SiteMap’s Map Viewer Ushers in the Future of GIS Software Features

SiteMap technology is cutting-edge and uniquely able to combine site data, both above ground and subsurface. Parent company GPRS uses GIS, or a geographic information system, to combine geospatial information from the smallest building and utility feature to the largest swaths of your geographical footprint. This data is subsequently displayed in SiteMap’s user-friendly Map Viewer interface.

How does the Map Viewer work, and which features does it display?

The SiteMap dashboard is the launch pad to view jobs, access documents, and collaborate with facilities and engineering colleagues. Once logged in, when you click “View Job” on your dashboard, you will automatically navigate to the Map Viewer where the individual features of your projects are visible on an adjustable map. Clicking on any feature opens a tab list that provides details on layers, tools, and descriptions of each feature. You can plot points, measure distances, calculate area, and rotate and recenter the map. You can also go directly to any saved job file directly from the Map Viewer.

SiteMap’s Map Viewer combines the features of your facilities in a novel way, presenting them cohesively as layers within the same geographic area. The available feature illustrations include:

  • Drone & aerial imagery: Drone footage can provide a bird’s-eye view of how the parts of your campus are situated above ground. In a recent article, we explained how drones are reshaping the quality of geospatial data, capturing high-resolution footage from virtually any angle and storing it to the cloud. A combination of LiDAR (light detection and ranging), a barometer, and electromagnetic hyper spectral sensors can capture aerial footage and data on atmospheric conditions through a process that is much more cost-effective than satellite use.
  • 3D digital spatial information: This layer is where you can digitize your building; our Mapping & Modeling Team can create 3D tours, dollhouse views, and schematic floor plans that you can view and share from the comfort of your office or mobile device. When reviewing 3D spatial information in Map Viewer, you can calculate distance and area among buildings and utilities both above and below ground, anticipating potential limitations and preventing unwelcome surprises during a construction project.
  • Concrete slab components & thickness: Structural drawings of your existing underground concrete landscape are of the utmost importance. Concrete company Fricks says, “Today’s concrete floor is more than a thick layer of concrete poured onto the ground. Concrete floors have advanced technologically over the years to become a durable, load-bearing surface that resists wear and tear.” Your consolidated mapping can include data on materials within the concrete, thickness, joints, and surface treatments. Not only are these slabs the foundation of your campus, but within them lay numerous utility lines that must be considered for code compliance and future construction.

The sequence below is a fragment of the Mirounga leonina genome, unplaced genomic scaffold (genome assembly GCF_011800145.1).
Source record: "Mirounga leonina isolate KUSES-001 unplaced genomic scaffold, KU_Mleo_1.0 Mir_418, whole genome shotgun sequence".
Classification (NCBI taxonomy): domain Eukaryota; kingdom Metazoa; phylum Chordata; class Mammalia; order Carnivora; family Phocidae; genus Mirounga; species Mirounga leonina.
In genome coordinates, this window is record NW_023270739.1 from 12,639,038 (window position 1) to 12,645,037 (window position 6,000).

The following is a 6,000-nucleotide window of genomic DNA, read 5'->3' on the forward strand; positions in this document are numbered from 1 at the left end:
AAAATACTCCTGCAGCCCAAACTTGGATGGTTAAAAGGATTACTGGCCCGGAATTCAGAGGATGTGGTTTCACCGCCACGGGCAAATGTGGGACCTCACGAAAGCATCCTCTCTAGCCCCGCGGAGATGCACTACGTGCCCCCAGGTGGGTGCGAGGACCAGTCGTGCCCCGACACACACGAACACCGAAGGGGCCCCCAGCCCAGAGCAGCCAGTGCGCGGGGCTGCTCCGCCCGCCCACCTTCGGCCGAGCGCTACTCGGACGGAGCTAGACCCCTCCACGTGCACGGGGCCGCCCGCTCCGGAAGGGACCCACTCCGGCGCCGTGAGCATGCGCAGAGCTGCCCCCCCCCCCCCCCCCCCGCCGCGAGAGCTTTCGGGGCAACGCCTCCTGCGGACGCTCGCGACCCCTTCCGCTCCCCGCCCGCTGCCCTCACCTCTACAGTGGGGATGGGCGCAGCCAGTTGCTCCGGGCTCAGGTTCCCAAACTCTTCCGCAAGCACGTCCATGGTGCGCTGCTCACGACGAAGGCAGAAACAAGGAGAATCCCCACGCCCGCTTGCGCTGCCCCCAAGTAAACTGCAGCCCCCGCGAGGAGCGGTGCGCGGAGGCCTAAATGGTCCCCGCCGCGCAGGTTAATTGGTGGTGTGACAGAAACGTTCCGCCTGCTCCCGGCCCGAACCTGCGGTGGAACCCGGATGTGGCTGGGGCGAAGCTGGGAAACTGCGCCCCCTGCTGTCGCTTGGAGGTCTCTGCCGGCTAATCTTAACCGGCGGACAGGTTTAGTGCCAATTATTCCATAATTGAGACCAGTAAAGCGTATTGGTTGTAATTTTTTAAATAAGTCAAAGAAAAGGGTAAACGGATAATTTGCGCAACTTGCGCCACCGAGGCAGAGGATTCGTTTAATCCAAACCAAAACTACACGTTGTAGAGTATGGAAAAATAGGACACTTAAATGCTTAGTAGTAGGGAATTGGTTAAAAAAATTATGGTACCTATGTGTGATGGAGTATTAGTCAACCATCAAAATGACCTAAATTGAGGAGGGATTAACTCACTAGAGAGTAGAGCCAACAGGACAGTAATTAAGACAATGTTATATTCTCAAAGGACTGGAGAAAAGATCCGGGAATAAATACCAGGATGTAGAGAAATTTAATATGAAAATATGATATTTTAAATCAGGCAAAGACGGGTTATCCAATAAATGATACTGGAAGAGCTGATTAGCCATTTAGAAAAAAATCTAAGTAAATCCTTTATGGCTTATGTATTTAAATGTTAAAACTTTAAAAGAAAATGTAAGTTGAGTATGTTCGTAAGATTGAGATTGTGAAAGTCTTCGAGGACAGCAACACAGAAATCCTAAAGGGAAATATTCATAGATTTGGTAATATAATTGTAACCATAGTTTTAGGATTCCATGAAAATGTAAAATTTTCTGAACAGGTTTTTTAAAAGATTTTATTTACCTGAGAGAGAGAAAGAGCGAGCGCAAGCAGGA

• Underground utility & pipe inspection data: Infrastructure mapping wouldn’t be complete without actual as-built specifications on sewer, gas, water, and electrical lines. While the original plans may have specified locations for each utility, the end result may be different, and your team must account for those changes to avoid safety hazards.
  • Underground storage tank (UST) information: One of the more impactful aspects of any campus or property site, underground storage tanks require careful monitoring and even periodic testing to ensure that the surrounding ground is safe to inhabit. There are also numerous government-mandated spill protection requirements for USTs, and understanding their location will help to comply with regulations and prevent shifts or punctures during construction.
  • Subsurface void information: Any underground holes or gaps on your property may be a risk factor when trenching, or when large vehicles or additional construction equipment occupy the space. The causes of any subsurface voids are as important to understand as the locations in which they currently exist on your property. Common causes of subsurface and concrete voids include washout, when a large amount of water washes away the supporting soil; erosion, when water or wind shifts foundations and soil over time; or animals native to your area that tunnel under buildings, walkways, and driveways.

Choosing the ideal SiteMap plan for your business

There are two levels of SiteMap services; the scope of your business, your need for consolidation, and potential future construction projects may inform which platform best suits your needs.

  • SiteMap: The standard version of the system allows you to view, edit, download, and share site maps of your facilities. Additionally, we offer clear insight into 3D models of your buildings, allowing you to perform walk-throughs.
  • SiteMap Plus: In addition to the above mentioned functionality, SiteMap Plus adds depth to your mapping capabilities. You can view site infrastructure through augmented reality, and use quantum GIS-based viewing, editing, and map composition.

Conclusion

Visualizing the many structural and utility elements of your facilities can be a daunting task when approaching a construction project or completing required maintenance. SiteMap’s Map Viewer demystifies that process, providing an expertly-designed depiction of how your building features are situated, relative to each other and the geography around them. The standard SiteMap program can provide information you need to get started, while SiteMap Plus offers a deeper, enterprise-level view of your campus. Contact us to help kick off your next mapping project today!